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The Non-League Football Paper

State of the game: Football’s all about people!

Ahead of next season’s league reshuffle, the Northern Premier League’s long-serving chairman, Mark Harris, outlines some of his objectives on how to help grow the game more at Steps 3-4.

 

IT’S QUITE SIMPLE; OUR LEVEL OF FOOTBALL, AND I AM TALKING AT STEP 3-4, NEEDS MORE MONEY FROM THE TOP END OF THE GAME AND FROM THE FA… 

We are not talking about full-time professionals here or guys who earn a lot of money in the National League. These players have got houses; they’ve got mortgages, all of those things. Quite rightly we talk about the pressure on the fan’s pocket, but we don’t often consider the pressure on the player and the player’s well-being.

 

IF THE FA COULD DO SOMETHING WITH BETTER FUNDING, IT WOULD BE LIFE-CHANGING… 

Every league at our level has a league development grant and that is in the low tens of thousands. Compare that when you go into the Football League and the pot is in excess of £600,000. As you go down the system, the gap in funding becomes substantial.

Steps 3 & 4 cover some big towns that don’t have Football League clubs. Without them we might never have seen the likes of Jamie Vardy, Stuart Pearce and Les Ferdinand. The professional  game can’t thrive in isolation.

There’s no point in bleating about it, and you don’t just get funding; you have to present your case. But sometimes you do feel as though we (Step 3-4) are the forgotten part of football.

We’re not part of the county set-up, which is to a degree playing for the love of the game; neither are we leagues that are well-resourced from a sponsorship perspective, well-covered from a broadcast perspective. But the perspective is they’re ‘clubs’, they’re bound to have money. If I took 200 clubs there would probably be 190 of those that would live week-by-week.

 

THE BIGGEST CHALLENGE FOR NON-LEAGUE FOOTBALL IS BRINGING IN MORE VOLUNTEERS

If I lined up all 68 of my chairman in the Northern Premier League and gave them a choice of either £10k in cash or 20 new volunteers, very few would actually take the cash because it’s the volunteers that get you the money. It’s the volunteers that make the community programme work. It’s about engaging the local community because life has changed; the footballing audience has changed.

To make all of that happen you are absolutely reliant on people and that’s why I passionately believe a coordinated volunteering initiative is required.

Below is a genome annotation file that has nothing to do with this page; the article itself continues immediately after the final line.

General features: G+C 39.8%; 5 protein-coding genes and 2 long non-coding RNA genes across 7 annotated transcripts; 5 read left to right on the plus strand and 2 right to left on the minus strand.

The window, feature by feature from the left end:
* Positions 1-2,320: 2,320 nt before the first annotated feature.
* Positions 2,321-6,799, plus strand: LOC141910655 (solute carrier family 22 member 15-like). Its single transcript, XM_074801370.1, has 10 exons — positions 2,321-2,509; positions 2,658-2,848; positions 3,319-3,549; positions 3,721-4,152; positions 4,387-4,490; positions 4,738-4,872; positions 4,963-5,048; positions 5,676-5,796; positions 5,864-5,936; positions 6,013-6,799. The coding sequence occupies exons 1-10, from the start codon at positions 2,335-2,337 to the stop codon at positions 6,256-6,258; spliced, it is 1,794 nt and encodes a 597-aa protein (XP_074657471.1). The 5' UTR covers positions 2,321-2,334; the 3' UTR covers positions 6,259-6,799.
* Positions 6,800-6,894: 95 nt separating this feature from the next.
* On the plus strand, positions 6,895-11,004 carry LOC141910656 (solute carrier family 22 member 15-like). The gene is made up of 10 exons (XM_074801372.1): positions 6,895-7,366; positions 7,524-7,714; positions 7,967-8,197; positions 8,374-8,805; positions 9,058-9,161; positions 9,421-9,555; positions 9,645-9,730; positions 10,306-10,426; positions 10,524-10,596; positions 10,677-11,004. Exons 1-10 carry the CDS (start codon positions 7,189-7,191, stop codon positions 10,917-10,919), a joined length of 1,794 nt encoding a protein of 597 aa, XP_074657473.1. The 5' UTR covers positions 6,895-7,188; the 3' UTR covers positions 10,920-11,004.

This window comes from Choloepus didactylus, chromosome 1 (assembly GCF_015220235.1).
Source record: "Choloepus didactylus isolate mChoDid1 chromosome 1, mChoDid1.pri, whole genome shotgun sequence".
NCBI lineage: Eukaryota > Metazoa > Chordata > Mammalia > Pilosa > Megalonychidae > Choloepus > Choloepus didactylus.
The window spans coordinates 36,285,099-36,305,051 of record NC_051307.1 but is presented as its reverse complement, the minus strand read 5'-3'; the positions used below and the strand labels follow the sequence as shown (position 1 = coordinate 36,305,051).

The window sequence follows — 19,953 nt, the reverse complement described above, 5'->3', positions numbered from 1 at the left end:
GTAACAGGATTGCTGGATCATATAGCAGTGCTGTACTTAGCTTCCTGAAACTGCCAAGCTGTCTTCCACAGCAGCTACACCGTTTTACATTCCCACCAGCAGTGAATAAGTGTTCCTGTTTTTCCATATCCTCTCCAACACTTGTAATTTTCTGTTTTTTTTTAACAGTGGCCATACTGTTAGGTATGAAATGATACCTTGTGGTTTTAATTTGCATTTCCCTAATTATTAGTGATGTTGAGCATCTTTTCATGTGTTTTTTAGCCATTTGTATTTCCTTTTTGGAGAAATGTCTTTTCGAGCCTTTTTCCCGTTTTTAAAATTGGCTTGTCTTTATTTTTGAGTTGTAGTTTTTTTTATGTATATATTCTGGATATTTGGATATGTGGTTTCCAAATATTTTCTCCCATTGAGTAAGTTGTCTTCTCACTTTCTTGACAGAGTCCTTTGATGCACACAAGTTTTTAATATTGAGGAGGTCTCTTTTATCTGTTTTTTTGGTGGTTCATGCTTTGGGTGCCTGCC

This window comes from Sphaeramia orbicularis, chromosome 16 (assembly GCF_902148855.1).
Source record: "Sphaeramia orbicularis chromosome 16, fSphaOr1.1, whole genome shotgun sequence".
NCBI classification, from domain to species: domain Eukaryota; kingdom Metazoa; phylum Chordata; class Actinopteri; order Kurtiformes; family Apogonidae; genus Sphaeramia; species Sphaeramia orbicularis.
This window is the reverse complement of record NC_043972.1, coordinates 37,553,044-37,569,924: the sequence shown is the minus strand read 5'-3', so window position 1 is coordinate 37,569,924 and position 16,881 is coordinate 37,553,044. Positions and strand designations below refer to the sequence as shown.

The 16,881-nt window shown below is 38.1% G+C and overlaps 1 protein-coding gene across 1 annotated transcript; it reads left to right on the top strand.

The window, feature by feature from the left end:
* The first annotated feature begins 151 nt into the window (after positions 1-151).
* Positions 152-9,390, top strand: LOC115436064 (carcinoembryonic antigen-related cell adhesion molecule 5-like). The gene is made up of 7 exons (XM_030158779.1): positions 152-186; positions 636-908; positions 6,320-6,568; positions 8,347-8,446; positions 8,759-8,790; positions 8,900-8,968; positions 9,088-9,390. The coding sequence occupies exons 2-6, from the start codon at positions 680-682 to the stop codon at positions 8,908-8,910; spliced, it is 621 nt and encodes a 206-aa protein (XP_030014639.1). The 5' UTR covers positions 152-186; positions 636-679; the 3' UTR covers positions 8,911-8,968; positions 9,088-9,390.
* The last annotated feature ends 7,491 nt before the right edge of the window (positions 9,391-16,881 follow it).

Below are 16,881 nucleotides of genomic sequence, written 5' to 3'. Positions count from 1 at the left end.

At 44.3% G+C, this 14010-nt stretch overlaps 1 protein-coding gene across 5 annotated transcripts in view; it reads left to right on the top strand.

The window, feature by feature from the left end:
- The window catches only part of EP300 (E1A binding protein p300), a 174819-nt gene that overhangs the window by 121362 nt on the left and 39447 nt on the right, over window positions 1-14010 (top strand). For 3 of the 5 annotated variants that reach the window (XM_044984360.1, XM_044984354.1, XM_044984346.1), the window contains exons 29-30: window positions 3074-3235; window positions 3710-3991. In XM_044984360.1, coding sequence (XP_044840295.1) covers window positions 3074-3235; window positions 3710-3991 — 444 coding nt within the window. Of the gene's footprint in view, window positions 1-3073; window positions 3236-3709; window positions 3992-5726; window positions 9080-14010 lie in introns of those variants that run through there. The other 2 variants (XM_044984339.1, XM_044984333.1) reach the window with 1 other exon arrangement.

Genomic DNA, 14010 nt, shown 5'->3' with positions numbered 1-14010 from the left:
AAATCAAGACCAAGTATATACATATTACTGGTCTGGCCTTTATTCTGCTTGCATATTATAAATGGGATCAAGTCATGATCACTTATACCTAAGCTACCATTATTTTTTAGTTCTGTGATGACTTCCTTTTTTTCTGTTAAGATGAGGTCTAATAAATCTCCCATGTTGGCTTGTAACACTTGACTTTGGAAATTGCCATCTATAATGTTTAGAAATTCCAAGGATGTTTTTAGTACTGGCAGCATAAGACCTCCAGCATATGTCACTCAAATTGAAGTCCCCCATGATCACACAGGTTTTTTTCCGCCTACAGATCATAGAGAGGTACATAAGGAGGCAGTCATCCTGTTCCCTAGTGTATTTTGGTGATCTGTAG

I do believe there are people out there who would like to get involved in their Non-League football club at both ends of the age bracket.

I would like to see Non-League football leading a national volunteering initiative to bring much-needed fresh blood into our level of the game.

 

WE MUST DO MORE TO SUPPORT PLAYERS AGAINST MENTAL ISSUES…

We have terrible tragedies on a semi-regular basis and we’ve got a responsibility to these lads. They’re playing on behalf of our clubs, and while we can’t run their lives for them, if there are additional pressures and stresses they are suffering as a result of what they’re doing for us, we’ve got a duty of care here and it’s something I feel strongly about.

 

NEXT SEASON’S RESTRUCTURE IN STEP 3-4 WILL NOT BE PERFECT, BUT IT’S THE RIGHT THING TO HELP PROGRESSION… 

We need to reduce the financial, mental and physical pressure on players and clubs, but it’s also about saying to clubs who will be coming up from Step 5: “You can’t stick your heads in the sand; you need to know what life at the higher level is like.”

That, for example, is why we at the NPL are offering to meet with clubs at Step 5 to say: “Look, we’re now in December, you may need some information about what life is like at the higher level. There’s no manual that tells you what your travelling costs will be like. How many fans do the away teams tend to bring? How many programmes do you sell? Clubs need to know what is in front of them as they look to progress.

 

THE STRUCTURE WILL GIVE US MORE LOCAL DERBIES… 

This puts the pennies into the till. We absolutely want that and we want to reduce the pressure on fans and players’ pockets. The whole issue of creating this issue in the midlands is correct. The midlands is a massive hotbed of football and personally I do believe that it deserves its own league.

 

THE RECENT RAINBOW LACE CAMPAIGN WAS FANTASTIC, BUT IT DISPLAYED THE BEST AND WORST OF FOOTBALL. FANTASTIC IDEA, BUT EXECUTED POORLY…

The Premier League and the EFL headed it up, but why wasn’t the Non-League football community involved more?

If you think of the number of clubs in the National League system, 1,500, there are 350,000 people that play football who are connected.  Particularly in the area of homophobia then that is something our clubs should do and can be encouraged to do, but we just need to find the right mechanic.

Whether the professional game has simply forgotten us then we just have to say ‘ok, we totally support the objectives, but we’ll find our own way to do it.

We picture Non-League football as one happy family… but is it? Saturday afternoons should be fun for everyone. We need to be seen, and I do believe that we can give some leadership to higher up the game and say this is actually something we really believe in.

In the NPL, Cleethorpes’ Liam Davis is the only player in English senior football to come out. Liam has fronted the club’s  equal game campaign and UEFA have publicly thanked both the club and the league for our great support in publicising the initiative.

In an uncertain, and often unhappy world, this kind of recognition makes it all worthwhile.

 

*This article originally featured in The @NonLeaguePaper, which is available every Sunday

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